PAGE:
Andrew Frankel's highlight of 2013

Opinions

The move had been coming for some time but that in no way diminished its audacity when it did.

It was this year’s Goodwood Revival and, as ever, part one of the St Mary’s Trophy with one of the less impossibly valuable grids of the event, was proving the one to watch. The combination of superstar drivers pedaling comparatively modest historic saloons as if a championship depended on it almost without exception provides racing of a quality unrivalled in historic racing, even at Goodwood.

For the young hotshots it’s a chance to go wheel to wheel with their heroes, for the heroes it’s a chance to prove that experience and guile can more than make up for any slight relaxing in reaction times. Spared the prospect of a multi-million pound pile-up that’s always possible in the other race they contest – the RAC TT celebration – the St Mary’s is a liberating experience for all those lucky enough to be called up to take past.

This year the race victory would be decided between DTM, Porsche Supercup and FIA GT star Frank Stippler and nine-time Le Mans winner Tom Kristensen.

All the smart money was on Tom: not only does his record speak for itself, he won this very race on his Revival debut in 2010 driving nothing more glamorous than an Austin Westminster. He also had a Ford Galaxie with a 7-litre engine at his disposal.

Stippler by contrast was in a 1.6-litre Alfa GTA and had qualified down in 15th place. But come the race itself, he had not only the raw pace but the commitment to wrestle his way through the traffic until presented with the large backside of the Kristensen Galaxie.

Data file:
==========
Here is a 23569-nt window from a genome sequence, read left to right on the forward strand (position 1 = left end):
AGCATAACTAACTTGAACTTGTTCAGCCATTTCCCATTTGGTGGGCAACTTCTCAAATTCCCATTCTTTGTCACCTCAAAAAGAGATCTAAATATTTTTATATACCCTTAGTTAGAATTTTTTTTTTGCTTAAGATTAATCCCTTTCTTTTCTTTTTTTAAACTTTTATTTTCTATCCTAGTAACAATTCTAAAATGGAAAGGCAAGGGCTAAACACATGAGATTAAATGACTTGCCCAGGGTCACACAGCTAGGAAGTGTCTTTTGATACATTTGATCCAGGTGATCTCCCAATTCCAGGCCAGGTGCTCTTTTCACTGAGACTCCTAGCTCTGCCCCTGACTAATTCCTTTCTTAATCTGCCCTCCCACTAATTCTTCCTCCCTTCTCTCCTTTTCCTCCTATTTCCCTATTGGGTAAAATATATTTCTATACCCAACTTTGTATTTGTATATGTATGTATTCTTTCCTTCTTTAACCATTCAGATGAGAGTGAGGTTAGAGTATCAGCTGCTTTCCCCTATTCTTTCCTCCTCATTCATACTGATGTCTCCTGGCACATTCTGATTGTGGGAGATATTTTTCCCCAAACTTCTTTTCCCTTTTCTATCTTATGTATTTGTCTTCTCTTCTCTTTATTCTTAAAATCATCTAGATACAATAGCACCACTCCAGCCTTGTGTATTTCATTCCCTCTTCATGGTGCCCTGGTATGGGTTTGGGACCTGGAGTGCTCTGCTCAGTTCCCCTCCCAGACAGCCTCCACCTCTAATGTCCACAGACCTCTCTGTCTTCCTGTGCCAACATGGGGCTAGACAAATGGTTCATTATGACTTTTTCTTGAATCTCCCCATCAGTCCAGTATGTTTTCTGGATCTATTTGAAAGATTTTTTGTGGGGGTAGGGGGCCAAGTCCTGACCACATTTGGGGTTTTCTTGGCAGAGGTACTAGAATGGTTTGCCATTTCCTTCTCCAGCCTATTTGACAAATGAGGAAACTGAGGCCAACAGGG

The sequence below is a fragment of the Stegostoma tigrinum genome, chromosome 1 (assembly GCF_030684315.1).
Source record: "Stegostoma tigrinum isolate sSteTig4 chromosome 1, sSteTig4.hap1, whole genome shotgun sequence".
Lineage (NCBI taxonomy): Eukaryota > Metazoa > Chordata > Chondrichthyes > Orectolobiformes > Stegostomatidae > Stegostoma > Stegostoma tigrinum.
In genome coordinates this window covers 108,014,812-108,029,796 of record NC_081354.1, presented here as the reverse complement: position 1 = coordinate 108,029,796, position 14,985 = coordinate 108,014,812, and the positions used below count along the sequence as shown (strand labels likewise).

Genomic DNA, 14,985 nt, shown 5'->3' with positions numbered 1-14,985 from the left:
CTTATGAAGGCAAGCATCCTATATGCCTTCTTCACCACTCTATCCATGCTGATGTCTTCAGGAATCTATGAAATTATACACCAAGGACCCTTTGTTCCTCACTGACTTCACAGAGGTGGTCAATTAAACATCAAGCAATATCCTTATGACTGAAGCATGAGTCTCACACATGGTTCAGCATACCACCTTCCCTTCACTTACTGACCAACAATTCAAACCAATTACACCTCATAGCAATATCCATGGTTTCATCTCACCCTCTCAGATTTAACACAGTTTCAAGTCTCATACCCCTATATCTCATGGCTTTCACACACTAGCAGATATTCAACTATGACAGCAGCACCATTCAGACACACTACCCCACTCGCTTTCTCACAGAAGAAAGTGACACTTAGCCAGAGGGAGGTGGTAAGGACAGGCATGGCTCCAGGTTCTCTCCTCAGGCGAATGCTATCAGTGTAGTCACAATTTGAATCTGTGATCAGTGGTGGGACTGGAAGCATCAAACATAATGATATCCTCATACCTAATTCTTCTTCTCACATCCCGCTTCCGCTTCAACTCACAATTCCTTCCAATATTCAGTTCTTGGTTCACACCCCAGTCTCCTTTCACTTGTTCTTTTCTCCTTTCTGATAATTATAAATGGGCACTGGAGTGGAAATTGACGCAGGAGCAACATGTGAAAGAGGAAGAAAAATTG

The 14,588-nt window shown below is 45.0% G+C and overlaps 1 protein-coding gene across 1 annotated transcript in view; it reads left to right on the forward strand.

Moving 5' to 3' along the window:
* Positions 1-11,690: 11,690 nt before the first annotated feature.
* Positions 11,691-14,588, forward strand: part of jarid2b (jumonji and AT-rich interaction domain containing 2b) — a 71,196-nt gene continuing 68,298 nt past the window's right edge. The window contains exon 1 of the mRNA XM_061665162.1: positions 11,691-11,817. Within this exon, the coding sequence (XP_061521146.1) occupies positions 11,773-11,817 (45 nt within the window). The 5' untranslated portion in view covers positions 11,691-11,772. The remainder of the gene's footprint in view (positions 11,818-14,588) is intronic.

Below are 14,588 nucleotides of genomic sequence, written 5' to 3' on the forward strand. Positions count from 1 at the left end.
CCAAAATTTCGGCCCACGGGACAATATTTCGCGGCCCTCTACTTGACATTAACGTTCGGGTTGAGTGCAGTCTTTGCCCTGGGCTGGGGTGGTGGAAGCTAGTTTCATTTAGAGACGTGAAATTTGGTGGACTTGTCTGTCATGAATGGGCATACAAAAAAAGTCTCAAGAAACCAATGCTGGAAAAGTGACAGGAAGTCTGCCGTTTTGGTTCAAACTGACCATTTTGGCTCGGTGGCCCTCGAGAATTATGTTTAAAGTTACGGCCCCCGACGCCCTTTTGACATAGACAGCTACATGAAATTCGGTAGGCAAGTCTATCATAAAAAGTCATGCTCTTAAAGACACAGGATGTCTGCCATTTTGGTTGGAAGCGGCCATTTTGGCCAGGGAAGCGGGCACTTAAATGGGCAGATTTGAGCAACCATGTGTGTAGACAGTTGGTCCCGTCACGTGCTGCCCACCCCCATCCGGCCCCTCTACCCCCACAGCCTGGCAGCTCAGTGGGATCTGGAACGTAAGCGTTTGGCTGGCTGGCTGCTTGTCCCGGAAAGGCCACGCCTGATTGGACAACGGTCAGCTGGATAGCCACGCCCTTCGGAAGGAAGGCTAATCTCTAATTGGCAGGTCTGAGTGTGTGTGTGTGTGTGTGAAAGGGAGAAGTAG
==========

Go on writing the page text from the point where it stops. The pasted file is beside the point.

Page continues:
He chose his moment well, hanging back at Lavant so his exit speed would not be impeded by the slithering giant ahead and then clinging close enough in its vast slipstream for there to be a chance – just a chance – into Woodcote.

They both barreled past a white Alfa Sprint before Stippler made his move, flinging the Alfa sideways onto the kerbs, almost but not quite kissing the flank of the Galaxie as Kristensen left enough racing room but not a millimetre more.

In that moment was encapsulated all that is great about the greatest show on earth. There were two world class drivers, the Dane and German in their American and Italian cars, at an event as English as Henley, Ascot or Wimbledon. There was racing as hard yet clean as you’ll ever see anywhere, there was the rumble of Detroit’s massive pushrod V8, the howl of Milan’s tiny twin cam four and there were, of course, that commodity we like to see more than any other: oversteer.

But the luckiest person was the bloke in the white Alfa they’d just shot past who was afforded the best seat in the house from which to view the move of the meeting. I say this with some certainty because it happened to me, subbing for an AWOL Arturo Merzario.

In the end Stippler was unable to make it stick and Kristensen won, but after the results from Sunday’s part two were aggregated, Stippler and the car’s owner were declared the overall winners. So they both won and, under the circumstances, there could have been no more fitting result.

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